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Cedar Basketry Background and History

Essays on the historical significance of cedar, general background of cedar bark basketry, cedar baskets, basketmakers specializing in cedar basketmaking, as well as harvesting and preparation of red and yellow cedar. Thuja Greek "thyia" (for a juniper or a fragrant-wooded tree) from "thyo" (perfume). Plicata plaited (leaves, branches) - Latin "plicare" (to fold).

Cedar: Tree of Life To The Northwest Coast Indians
by Hilary Stewart, Bill Reid
Information on gathering, processing and using cedar bark, withes and roots for basketry along with much other cedar lore.

Cedar Bark Weaving
Feature article by Paivi Sumi, weaving expert.

Cedar - A Great Provider
Western red-cedar (Thuja plicata) and yellow-cedar (Chamaecyparis nootkatensis), including harvesting and preparation is described in this article by the Royal B. C. Museum. In .pdf format.

Cedar - Tree of Life
U.S. Department of Housing and Urban Development article that discusses the harvesting and use of Western Red Cedar (Thuja plicata). Red cedar has a long history of use by Plateau peoples and the Northwest Coastal Native American people, from Oregon to southeast Alaska for basketry and other functional arts. Learn about the spiritual and ceremonial aspects involved in this harvest. A separate slide show is included.

Cedar Bark Basket Kit Little Brown Jug Kit by Judy Zugish
Little Brown Jug Kit (approx. 6" diameter). Strips of Western Red Cedar, strands of Alaskan Yellow Cedar, color elements of dyed bark - all these combine to create a charming basket.

Cedar Bark Clothing
U.S. Department of Housing and Urban Development article that talks about the use of Western Red Cedar and Alaska yellow cedar in woven garments such as capes, skirts, hats, cloaks, aprons, woven cedar shirts, leggings and diapers. Discusses the harvest and preparation involved in both Western Red Cedar and Alaska yellow cedar. A separate slide show is included.

Curtis Photo Collection
Portfolio of photographic images of prints contained in "The North American Indian" by Edward S. Curtis. Northwest cedar basketry featured in numerous images.

Haida Cedar Basketry
Haida cedar basketmaker Lisa Telford from Alaska. A multi-slide presentation explains Lisa's work and offers much on cedar basketry.

Native Materials In Northwest Basketry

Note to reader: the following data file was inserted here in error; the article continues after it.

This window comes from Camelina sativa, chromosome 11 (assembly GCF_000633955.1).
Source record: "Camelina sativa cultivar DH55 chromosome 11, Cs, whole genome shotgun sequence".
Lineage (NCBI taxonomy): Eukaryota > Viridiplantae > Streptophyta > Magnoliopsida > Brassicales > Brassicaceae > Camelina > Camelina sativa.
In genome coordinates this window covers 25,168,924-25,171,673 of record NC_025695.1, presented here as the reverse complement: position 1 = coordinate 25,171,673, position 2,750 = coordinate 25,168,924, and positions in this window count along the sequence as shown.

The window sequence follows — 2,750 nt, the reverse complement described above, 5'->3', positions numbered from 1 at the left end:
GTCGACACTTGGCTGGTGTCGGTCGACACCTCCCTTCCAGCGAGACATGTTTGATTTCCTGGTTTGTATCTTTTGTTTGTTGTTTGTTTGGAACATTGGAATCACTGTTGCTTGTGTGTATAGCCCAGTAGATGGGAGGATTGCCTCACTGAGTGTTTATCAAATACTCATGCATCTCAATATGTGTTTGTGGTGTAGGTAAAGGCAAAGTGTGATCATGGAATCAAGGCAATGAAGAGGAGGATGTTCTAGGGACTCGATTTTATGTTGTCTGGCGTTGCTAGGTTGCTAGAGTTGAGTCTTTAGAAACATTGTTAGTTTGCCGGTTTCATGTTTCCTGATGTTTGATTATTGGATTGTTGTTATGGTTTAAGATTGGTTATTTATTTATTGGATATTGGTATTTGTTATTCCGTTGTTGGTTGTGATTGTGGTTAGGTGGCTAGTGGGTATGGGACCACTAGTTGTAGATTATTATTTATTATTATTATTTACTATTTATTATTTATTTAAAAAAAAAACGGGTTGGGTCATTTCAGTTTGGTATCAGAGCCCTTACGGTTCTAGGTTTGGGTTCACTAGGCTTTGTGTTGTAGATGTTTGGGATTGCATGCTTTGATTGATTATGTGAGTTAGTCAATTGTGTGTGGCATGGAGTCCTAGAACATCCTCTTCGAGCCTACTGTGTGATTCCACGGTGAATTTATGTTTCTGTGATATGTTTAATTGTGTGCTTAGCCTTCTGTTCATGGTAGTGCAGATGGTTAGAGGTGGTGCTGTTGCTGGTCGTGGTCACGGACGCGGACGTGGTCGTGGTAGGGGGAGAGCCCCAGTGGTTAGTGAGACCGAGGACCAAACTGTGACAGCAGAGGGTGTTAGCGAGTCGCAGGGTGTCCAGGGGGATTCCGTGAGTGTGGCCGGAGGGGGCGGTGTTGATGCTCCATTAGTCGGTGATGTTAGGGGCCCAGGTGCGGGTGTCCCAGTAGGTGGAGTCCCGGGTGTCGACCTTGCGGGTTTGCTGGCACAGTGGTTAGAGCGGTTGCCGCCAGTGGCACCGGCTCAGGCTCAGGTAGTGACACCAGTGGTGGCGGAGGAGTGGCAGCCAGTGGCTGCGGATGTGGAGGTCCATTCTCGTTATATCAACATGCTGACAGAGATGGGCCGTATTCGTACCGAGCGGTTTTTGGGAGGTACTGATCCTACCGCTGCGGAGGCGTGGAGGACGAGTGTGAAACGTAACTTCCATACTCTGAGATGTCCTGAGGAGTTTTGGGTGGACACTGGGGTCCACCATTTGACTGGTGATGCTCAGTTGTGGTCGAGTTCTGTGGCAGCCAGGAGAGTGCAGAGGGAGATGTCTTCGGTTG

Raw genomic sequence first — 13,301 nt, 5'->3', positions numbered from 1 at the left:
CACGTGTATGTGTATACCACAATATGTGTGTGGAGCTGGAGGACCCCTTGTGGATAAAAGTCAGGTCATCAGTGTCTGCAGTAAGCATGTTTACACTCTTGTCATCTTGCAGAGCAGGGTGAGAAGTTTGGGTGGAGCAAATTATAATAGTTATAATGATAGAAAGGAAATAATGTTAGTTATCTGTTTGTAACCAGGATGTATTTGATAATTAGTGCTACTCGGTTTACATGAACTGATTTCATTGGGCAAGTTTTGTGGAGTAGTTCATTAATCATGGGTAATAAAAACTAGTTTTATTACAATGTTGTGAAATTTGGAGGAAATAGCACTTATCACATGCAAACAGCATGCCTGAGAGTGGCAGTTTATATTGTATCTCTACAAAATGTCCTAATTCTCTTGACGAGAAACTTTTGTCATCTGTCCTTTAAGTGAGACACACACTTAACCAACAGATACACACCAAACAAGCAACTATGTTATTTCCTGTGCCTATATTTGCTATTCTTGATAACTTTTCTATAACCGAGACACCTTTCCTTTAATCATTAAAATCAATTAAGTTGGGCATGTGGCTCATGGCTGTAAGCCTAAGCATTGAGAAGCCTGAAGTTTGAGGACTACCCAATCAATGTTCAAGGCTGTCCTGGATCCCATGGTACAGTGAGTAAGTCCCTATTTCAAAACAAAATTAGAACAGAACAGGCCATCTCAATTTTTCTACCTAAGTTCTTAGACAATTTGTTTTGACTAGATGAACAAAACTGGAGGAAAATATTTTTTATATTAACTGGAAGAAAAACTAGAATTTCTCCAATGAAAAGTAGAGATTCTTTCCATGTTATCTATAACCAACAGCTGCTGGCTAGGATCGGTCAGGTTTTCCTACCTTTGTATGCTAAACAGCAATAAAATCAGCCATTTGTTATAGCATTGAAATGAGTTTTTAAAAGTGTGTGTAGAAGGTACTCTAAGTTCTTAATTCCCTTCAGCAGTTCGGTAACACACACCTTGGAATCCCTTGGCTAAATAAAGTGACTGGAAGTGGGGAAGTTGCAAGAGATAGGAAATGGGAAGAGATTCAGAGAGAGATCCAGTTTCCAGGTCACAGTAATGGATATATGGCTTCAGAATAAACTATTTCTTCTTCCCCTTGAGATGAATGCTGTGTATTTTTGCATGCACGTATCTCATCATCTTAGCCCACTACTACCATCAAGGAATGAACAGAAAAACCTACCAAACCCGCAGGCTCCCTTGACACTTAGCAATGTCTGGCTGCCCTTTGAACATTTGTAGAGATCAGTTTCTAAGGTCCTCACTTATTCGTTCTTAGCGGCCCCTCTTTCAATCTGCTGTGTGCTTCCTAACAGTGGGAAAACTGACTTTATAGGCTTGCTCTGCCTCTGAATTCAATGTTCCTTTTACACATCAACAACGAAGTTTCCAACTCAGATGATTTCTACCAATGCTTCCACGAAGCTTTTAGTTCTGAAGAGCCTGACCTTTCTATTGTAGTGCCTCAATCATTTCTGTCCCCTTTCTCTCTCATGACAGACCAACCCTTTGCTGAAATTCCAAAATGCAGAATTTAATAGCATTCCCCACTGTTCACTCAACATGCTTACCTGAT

Sharle Osborne and Kathey Ervin have put together a list of common and scientific names for the material types used in Northwest basketry and the parts of the plants used.

Old Growth Cedar
Old growth Western red cedar (Thuja plicatais) the magic tree of the Pacific Northwest.

Olympic Peninsula Cedar Basketry
Sharle Osborne and Kathey Ervin focus on cedar basketry from the Olympic Peninsula in Washington State.

Royal British Columbia Museum
This museum's collections include Northwestern cedar and spruce root First Nations basketry. Their entire ethnology collection is accessible in a searchable database.

Northwest Basket Weavers - Vi Phillips Guild
Membership organization based in Seattle, Washington. Home to many basketmakers using cedar and other Pacific Northwest basketmaking materials.

Weavings of Cedar Bark
An article from 'Ksan Historical Village and Museum Pacific Northwest Coast Native Indian Art and Culture in Hazelton, British Columbia, Canada describes the historic nature of cedar bark weavings.

Western Red Cedar (Cupressaceae Thuja plicata) Factsheet
The Dendrology program at Virginia Tech has put together this fact sheet on Western Red Cedar that includes images of the bark, leaf and cone along with other information on range, economic value and uses.

Western Red Cedar Used As Dye Plant
Feature article by Paivi Sumi, weaving expert describing her use of cedar bark to dye fleece with the bark of the cedar tree. These same procedures will work for basketry materials such as black ash or oak woodsplint.

More Cedar Basketry
Additional resources on cedar basketmaking, cedar basketry supplies, cedar baskets and cedar bark basketmakers.

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